Russia’s New Ideocracy vs. liberal democracy



“Putinism” has long been a hot topic in the West, where the term – describing the policies and practices of Russian President Vladimir Putin – is generally met with a combination of fear and disapproval. But, among Russia’s ruling elite, Putinism is viewed as a complex and attractive ideology – one that could outlast its namesake, argues Dmitry Oreshkin, an independent Moscow-based analyst, and the author of Dzhugashvili and the Soviet Statistical Epic.

Russia, like the Soviet Union, should be an “ideocracy,” ruled by a sanctified minority that propels the country toward some goal that is fully known only to them, according to Kremlin-approved fascist philosopher Aleksandr Dugin and Putin confidante Vladislav Surkov. Not surprisingly, this concept has been embraced by the siloviki, powerful former and current state-security officers who view themselves as something of a fraternity – what Stalin described as a kind of “order of swordsmen,” he writes for Project Syndicate:

Not only does Putinism guarantee the continued dominance of the siloviki; it also precludes accountability. If only the ruling class can comprehend Russia’s higher purpose, only its members can evaluate their performance. They decide when their colleagues should be removed or replaced, and how the country’s resources, including labor, should be used – whether to boost economic growth and raise living standards or to consolidate the ideocracy.

The late former Soviet dissident Vladimir Bukovsky’s warnings about not making common cause with despotism are needed more than ever today, adds Garry Kasparov, the founder of the Renew Democracy Initiative and the chairman of the Human Rights Foundation. As he wrote in “Judgment in Moscow,” “The voice of conscience whispers that our fall began from the moment we agreed to ‘peaceful coexistence’ with evil.” We have fallen far indeed, and the voice of Vladimir Bukovsky will always be with us to hold up the mirror of history to anyone proclaiming the need to find common ground with dictators, he writes for the Post.

Bukovsky was “one of the most effective political warriors of the Cold War,” according to one observer. For his part, Bukovsky called National Endowment for Democracy-sponsored projects in the Soviet Bloc “the only hope for our friends behind the Iron Curtain in their struggle for freedom.”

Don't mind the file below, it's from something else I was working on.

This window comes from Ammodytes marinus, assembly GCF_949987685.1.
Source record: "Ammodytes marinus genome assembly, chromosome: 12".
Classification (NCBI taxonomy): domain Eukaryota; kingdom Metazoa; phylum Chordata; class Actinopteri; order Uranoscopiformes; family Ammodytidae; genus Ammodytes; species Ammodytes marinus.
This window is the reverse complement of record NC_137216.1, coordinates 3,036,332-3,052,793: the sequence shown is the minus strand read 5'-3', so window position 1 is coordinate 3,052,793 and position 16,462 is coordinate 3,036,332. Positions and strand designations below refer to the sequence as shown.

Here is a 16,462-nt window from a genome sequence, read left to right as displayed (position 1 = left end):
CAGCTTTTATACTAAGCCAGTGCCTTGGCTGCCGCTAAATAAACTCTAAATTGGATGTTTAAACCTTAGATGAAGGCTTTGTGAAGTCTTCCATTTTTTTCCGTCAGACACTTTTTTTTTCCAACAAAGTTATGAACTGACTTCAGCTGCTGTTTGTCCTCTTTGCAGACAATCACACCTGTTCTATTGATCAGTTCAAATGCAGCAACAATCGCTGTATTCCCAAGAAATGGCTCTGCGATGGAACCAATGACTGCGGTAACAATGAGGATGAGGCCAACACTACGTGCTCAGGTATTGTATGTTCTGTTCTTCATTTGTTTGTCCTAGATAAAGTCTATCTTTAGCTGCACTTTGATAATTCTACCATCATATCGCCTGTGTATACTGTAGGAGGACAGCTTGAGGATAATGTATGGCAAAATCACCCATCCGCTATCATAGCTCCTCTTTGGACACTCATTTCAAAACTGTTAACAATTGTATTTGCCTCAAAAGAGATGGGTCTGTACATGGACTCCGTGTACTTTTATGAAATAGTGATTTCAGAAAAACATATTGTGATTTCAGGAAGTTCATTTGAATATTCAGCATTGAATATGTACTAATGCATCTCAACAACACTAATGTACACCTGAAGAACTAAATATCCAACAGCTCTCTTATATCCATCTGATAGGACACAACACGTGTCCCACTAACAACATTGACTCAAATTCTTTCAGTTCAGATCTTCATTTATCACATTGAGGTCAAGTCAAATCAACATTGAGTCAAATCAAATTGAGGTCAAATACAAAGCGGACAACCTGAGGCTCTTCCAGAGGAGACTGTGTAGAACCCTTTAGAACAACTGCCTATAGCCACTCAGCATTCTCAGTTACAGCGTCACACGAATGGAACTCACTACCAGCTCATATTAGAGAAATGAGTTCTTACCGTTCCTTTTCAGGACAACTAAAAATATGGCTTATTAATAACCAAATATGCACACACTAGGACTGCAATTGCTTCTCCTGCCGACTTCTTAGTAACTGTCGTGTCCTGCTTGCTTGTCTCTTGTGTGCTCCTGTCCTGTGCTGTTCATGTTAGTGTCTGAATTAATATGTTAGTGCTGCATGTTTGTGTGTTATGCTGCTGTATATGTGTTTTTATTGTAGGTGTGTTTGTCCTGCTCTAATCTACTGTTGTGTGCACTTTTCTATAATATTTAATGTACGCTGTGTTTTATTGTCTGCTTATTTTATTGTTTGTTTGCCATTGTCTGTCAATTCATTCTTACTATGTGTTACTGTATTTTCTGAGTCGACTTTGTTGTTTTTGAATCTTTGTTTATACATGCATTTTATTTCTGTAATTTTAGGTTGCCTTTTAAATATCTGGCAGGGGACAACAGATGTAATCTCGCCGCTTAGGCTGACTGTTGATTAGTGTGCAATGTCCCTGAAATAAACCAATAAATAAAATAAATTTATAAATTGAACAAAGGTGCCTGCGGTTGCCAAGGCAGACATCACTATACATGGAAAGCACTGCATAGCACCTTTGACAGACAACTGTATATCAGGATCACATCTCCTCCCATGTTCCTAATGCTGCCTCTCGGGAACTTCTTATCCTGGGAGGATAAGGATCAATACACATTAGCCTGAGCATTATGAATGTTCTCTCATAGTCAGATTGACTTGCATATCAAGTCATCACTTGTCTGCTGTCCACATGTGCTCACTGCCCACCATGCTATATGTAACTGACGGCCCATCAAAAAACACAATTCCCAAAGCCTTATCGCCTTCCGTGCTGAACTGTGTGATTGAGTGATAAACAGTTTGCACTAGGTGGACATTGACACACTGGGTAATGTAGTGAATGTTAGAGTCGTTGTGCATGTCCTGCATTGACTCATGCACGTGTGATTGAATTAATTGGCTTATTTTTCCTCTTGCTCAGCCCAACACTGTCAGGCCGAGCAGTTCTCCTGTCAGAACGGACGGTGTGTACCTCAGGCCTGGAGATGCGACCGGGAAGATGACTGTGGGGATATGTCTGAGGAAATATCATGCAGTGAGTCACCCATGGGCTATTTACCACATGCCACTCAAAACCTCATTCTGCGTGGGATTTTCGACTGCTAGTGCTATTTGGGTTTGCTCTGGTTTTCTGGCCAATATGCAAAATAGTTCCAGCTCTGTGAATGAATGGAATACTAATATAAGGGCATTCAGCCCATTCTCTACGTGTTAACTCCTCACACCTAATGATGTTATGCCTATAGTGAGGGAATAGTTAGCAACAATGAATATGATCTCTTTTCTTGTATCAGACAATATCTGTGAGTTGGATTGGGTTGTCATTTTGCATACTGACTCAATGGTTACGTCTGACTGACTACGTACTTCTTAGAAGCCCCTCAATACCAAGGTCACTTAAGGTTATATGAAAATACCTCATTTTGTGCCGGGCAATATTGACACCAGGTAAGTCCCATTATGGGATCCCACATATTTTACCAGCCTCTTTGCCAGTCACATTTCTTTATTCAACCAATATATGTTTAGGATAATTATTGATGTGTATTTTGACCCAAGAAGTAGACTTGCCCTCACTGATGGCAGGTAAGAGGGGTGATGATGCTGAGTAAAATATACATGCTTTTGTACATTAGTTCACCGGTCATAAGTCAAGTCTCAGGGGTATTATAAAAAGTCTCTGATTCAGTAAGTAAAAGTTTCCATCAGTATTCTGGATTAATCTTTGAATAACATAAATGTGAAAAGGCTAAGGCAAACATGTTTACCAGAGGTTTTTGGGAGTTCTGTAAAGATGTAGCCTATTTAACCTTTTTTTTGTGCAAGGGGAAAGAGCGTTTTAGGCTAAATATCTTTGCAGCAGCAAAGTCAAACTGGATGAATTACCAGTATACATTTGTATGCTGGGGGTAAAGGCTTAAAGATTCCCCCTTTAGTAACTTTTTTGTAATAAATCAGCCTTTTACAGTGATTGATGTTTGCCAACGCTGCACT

Galina Ackerman, a Russian émigré writer and translator in Paris who worked closely with Mr. Bukovsky in Resistance International, an anti-Communist organization set up in the 1980s, described him as “the great thinker of the whole Soviet dissident movement — the most resolute and politically clearheaded,” The Times adds.

Mr. Bukovsky, she said, “had a better vision than anyone of what was needed to weaken the Soviet regime.” …“Bukovsky’s heroic speech to the court in defense of freedom and his five years of martyrdom in a despicable psychiatric jail will be remembered long after the torturers he defied have rotted away,” the exiled Russian novelist Vladimir Nabokov wrote in 1974.

How did a country with an economy the size of Spain, corruption on a par with Papua New Guinea and life expectancy below Libya win such geopolitical clout? The Economist asks. 

Understanding Russia’s perspective on democracy is central to a comprehension of Moscow’s views and approach to foreign policy, argues Anna Mahjar-Barducci, Director of the Russian Media Studies Project. For Russia, democracy, or more accurately liberal democracy, is merely a system that was imposed by the West, in an attempt to assert a uniform system of values, she writes for MEMRI, in the first in a series of analyses, presenting the thinking of intellectual circles close to the Kremlin:

Sergey Karaganov[1], former foreign policy advisor to Russia’s Presidential Administration (2001-2013) and a dean at the prestigious Higher School of Economics, explains that this is wishful thinking. The disintegration of the Soviet Union created a decade-long illusion that the era of ideologies and ideological struggle was over and that the world was moving inexorably towards Western liberal democracy and capitalism. “Europe and America fascinated the world with their freedom and their winning political system. The perception of the final victory of Western values was backed up by America’s massive military supremacy, but, most importantly, by the Western countries’ affluence that everyone, including the Soviet and Russian people, desired. This desire was sustained by a widely spread and [widely] cultivated view that wealth and prosperity were a result of democracy, not vice versa.” Karaganov analyzes in an article, titled “New Ideological Struggle?”(Izvestiya, April 21 2016).[2]

“Western capitalism’s model of a society based on near-universal affluence and liberal democracy looks increasingly ineffective compared to the competition,’ Karaganov writes. “The authoritarian countries’ middle classes may push their leaders toward greater democracy, as in Russia, but Western democracies will also likely become more authoritarian.” RTWT

In his autobiography, first published in Russian in 1977 and later reissued in English under the title “To Build a Castle: My Life as a Dissenter,” Mr. Bukovsky compared his struggle to that of a Russian bear pursued by hunters, The Times adds:

The bear, eager to grab a piece of carrion they had placed in a tree as part of a trap, keeps getting hit in the head by a block of wood while reaching for it. The bear eventually falls unconscious from the tree. That, Mr. Bukovsky wrote, “is an approximate description of my relations with the powers that be.”

A C-Span discussion on democratic revolution in hosted by the National Endowment for Democracy, featuring the following speakers, is available here.  

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